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  • 2020, March

    systematic review

    Digital Tomosynthesis: Applications in General RadiographyOpen Access

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    Abstract [+]


    Digital tomosynthesis (DT) is a novel imaging modality that has yet to be adopted widespread in Australia, but has potential to enhance patient outcomes both in diagnosis and reducing radiation dose. A review of the literature was performed to develop an introduction to digital tomosynthesis, and identify its uses and viability in general radiography.


    Scopus, Ovid, MEDLINE and PubMed were utilised initially to identify literature published within 5-years, using several search terms linked with AND and OR. Articles were assessed according to specific guidelines, and categorised. Journal databases, medical imaging vendor websites, and article references were also evaluated for relevant information.


    Based on tomography, digital tomosynthesis is offered as an add-on to general radiographic equipment from general electric (GE), ShimadzuTM and Fujifilm. It’s technology involves a sweep of the X-ray tube over a limited angle onto a stationary flat panel detector. The data is reconstructed to produce multiple slices in the acquisition plane, providing limited depth resolution in a radiographic setting, at a substantially lower dose to computerized tomography (CT) examinations. It’s use has been highlighted in orthopaedic imaging, in detecting occult fractures when radiography has ambiguous results. Additional uses are mainly in surveillance; digital tomosynthesis has higher sensitivity and similar specificity to radiography, and thus can be used to monitor solid lung nodules, nephrolithiasis and deterioration of arthritic conditions.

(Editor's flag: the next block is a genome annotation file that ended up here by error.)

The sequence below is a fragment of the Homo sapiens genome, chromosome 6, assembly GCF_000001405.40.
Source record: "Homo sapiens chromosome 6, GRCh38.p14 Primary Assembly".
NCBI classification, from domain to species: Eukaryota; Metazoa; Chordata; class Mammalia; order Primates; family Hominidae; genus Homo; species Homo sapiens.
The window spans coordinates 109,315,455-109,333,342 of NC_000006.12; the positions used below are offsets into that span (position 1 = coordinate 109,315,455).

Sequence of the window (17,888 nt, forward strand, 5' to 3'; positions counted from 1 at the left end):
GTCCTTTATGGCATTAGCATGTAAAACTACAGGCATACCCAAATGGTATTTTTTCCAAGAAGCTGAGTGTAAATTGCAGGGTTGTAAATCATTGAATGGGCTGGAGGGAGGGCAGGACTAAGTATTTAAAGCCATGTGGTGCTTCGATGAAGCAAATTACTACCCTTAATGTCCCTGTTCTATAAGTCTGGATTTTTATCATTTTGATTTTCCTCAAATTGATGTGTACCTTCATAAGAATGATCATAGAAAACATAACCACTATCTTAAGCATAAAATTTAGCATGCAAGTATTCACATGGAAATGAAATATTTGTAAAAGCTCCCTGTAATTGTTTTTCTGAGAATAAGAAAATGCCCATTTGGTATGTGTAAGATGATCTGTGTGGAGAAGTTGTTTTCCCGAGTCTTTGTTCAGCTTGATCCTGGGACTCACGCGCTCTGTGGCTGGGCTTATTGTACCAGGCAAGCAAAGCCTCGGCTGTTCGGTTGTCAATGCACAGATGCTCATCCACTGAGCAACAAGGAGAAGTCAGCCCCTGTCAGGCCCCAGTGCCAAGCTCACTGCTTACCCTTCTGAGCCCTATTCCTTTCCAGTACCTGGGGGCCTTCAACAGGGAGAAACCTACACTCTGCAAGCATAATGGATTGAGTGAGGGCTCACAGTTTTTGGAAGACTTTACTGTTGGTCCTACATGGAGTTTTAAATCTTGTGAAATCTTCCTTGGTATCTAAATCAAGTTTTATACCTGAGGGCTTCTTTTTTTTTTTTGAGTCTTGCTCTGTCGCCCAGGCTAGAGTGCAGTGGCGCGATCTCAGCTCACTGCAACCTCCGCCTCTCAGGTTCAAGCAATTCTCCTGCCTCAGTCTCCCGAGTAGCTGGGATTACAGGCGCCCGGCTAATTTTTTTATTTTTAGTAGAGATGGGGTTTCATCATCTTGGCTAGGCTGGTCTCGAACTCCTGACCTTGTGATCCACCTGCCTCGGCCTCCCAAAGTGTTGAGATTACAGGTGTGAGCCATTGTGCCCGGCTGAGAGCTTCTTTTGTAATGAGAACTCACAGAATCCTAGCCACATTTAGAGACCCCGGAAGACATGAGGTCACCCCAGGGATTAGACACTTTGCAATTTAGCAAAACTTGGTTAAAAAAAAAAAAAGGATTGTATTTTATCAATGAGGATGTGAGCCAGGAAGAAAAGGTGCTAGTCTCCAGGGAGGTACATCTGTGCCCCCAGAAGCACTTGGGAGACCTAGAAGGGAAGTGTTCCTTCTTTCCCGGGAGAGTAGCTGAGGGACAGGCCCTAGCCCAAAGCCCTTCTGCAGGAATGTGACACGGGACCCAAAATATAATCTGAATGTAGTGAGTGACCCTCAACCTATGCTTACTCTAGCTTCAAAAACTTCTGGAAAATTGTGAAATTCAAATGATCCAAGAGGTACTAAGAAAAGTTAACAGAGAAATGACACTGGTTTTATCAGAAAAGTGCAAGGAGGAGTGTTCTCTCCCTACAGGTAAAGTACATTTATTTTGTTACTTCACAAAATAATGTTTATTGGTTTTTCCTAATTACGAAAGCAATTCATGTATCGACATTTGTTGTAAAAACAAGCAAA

At a lower cost to CT, digital tomosynthesis has the potential to become a bridging modality from radiography to both save patient dose and reduce their overall waiting times. However, more large-scale studies are required to confirm this.


    Digital tomosynthesis (DT); Radiography; Medical imaging; Emerging imaging; Whole body imaging; Tomosynthesis; Future prospects.

  • 2020, February

    original research

    An Exploration of the Perceptions of Radiology Professionals towards Point of Care Ultrasound Training for Non-Radiology Health Care ProvidersOpen Access

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    Abstract [+]


    Point of care ultrasound (POCUS) has been adopted across many countries as a way of addressing the human resource gap of radiologists and sonographers. It involves providing basic and focused ultrasound skills to non-radiology health care providers to enhance their routine clinical work.


    The purpose of this study was to explore the perceptions of radiology professionals about POCUS training.


    The study was qualitative, involving radiologists and sonographers who perform ultrasound examinations. Purposive sampling was used to select the participants. Purposive sampling is a type of sampling where participants are selected because they have the knowledge and experience needed to answer the research objective. Focus group discussions and individual interviews were used to collect data and thematic analysis employed.